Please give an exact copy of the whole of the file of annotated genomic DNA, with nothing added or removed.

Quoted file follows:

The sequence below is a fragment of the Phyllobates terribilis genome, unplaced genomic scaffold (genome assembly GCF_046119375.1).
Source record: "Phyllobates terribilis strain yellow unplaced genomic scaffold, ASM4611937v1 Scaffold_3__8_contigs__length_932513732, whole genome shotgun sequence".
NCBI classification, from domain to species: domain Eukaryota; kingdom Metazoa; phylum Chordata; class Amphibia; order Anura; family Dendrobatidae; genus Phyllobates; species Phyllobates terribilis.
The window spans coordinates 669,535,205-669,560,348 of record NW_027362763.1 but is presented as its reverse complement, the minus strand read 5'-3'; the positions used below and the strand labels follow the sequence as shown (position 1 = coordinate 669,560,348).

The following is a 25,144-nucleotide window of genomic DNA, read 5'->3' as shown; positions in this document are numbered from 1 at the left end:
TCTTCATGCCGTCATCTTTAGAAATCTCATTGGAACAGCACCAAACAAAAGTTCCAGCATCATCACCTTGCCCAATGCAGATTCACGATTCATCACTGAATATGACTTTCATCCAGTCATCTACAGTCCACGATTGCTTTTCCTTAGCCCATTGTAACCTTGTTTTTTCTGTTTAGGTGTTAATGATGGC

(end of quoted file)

The sequence below is a fragment of the Phyllobates terribilis genome, unplaced genomic scaffold (genome assembly GCF_046119375.1).
Source record: "Phyllobates terribilis strain yellow unplaced genomic scaffold, ASM4611937v1 Scaffold_3__8_contigs__length_932513732, whole genome shotgun sequence".
NCBI classification, from domain to species: domain Eukaryota; kingdom Metazoa; phylum Chordata; class Amphibia; order Anura; family Dendrobatidae; genus Phyllobates; species Phyllobates terribilis.
The window spans coordinates 669,535,205-669,560,348 of record NW_027362763.1 but is presented as its reverse complement, the minus strand read 5'-3'; the positions used below and the strand labels follow the sequence as shown (position 1 = coordinate 669,560,348).

The following is a 25,144-nucleotide window of genomic DNA, read 5'->3' as shown; positions in this document are numbered from 1 at the left end:
TCTTCATGCCGTCATCTTTAGAAATCTCATTGGAACAGCACCAAACAAAAGTTCCAGCATCATCACCTTGCCCAATGCAGATTCACGATTCATCACTGAATATGACTTTCATCCAGTCATCTACAGTCCACGATTGCTTTTCCTTAGCCCATTGTAACCTTGTTTTTTCTGTTTAGGTGTTAATGATGGC